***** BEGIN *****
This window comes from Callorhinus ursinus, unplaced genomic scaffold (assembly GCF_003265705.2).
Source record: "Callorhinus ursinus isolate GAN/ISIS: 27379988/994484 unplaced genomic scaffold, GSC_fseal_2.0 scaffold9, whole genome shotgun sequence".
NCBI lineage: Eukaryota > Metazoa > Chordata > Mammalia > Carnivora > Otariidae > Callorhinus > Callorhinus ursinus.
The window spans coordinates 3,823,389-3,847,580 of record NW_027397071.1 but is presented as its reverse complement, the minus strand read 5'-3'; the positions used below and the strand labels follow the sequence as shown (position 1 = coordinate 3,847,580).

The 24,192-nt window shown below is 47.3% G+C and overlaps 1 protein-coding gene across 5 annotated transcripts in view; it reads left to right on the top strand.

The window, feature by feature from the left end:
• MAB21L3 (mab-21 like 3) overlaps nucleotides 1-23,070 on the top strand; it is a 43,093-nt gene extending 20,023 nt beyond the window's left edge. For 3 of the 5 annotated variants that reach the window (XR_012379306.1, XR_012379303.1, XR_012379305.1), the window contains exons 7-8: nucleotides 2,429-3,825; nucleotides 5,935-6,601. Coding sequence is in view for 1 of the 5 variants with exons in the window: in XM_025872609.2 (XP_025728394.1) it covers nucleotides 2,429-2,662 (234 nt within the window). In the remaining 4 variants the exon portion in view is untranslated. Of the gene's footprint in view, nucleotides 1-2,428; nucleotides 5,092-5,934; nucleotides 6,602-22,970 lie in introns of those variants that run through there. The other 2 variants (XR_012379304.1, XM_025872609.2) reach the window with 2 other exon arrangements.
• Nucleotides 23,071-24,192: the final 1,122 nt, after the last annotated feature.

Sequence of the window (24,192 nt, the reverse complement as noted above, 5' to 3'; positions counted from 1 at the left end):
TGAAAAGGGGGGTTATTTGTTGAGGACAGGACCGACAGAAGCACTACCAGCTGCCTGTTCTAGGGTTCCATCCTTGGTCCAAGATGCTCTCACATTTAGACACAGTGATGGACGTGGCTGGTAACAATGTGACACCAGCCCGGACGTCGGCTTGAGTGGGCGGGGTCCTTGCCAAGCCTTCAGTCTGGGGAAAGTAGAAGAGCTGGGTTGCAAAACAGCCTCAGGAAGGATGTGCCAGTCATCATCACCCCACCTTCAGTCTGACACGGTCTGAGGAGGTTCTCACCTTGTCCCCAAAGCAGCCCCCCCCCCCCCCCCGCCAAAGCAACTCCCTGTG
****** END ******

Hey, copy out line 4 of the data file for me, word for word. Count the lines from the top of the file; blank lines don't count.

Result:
The window spans coordinates 3,823,389-3,847,580 of record NW_027397071.1 but is presented as its reverse complement, the minus strand read 5'-3'; the positions used below and the strand labels follow the sequence as shown (position 1 = coordinate 3,847,580).